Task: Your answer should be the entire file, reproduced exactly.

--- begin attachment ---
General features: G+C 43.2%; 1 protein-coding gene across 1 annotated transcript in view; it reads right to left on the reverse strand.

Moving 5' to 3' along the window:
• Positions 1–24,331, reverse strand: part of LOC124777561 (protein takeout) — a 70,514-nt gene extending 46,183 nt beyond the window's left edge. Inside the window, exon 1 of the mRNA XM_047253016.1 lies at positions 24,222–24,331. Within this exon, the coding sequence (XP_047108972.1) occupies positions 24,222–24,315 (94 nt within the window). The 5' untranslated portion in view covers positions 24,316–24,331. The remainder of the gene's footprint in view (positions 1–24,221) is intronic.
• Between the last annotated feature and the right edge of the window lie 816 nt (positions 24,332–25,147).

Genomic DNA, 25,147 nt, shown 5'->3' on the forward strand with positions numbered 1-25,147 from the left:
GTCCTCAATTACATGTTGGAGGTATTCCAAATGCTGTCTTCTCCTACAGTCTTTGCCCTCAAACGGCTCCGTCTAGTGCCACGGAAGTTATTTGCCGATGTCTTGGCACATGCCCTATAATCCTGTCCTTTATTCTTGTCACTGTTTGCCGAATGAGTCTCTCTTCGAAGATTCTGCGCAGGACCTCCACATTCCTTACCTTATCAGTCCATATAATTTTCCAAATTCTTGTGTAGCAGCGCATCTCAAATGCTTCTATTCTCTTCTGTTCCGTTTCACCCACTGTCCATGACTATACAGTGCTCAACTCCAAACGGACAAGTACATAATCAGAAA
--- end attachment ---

General features: G+C 43.2%; 1 protein-coding gene across 1 annotated transcript in view; it reads right to left on the reverse strand.

Moving 5' to 3' along the window:
• Positions 1–24,331, reverse strand: part of LOC124777561 (protein takeout) — a 70,514-nt gene extending 46,183 nt beyond the window's left edge. Inside the window, exon 1 of the mRNA XM_047253016.1 lies at positions 24,222–24,331. Within this exon, the coding sequence (XP_047108972.1) occupies positions 24,222–24,315 (94 nt within the window). The 5' untranslated portion in view covers positions 24,316–24,331. The remainder of the gene's footprint in view (positions 1–24,221) is intronic.
• Between the last annotated feature and the right edge of the window lie 816 nt (positions 24,332–25,147).

Genomic DNA, 25,147 nt, shown 5'->3' on the forward strand with positions numbered 1-25,147 from the left:
GTCCTCAATTACATGTTGGAGGTATTCCAAATGCTGTCTTCTCCTACAGTCTTTGCCCTCAAACGGCTCCGTCTAGTGCCACGGAAGTTATTTGCCGATGTCTTGGCACATGCCCTATAATCCTGTCCTTTATTCTTGTCACTGTTTGCCGAATGAGTCTCTCTTCGAAGATTCTGCGCAGGACCTCCACATTCCTTACCTTATCAGTCCATATAATTTTCCAAATTCTTGTGTAGCAGCGCATCTCAAATGCTTCTATTCTCTTCTGTTCCGTTTCACCCACTGTCCATGACTATACAGTGCTCAACTCCAAACGGACAAGTACATAATCAGAAA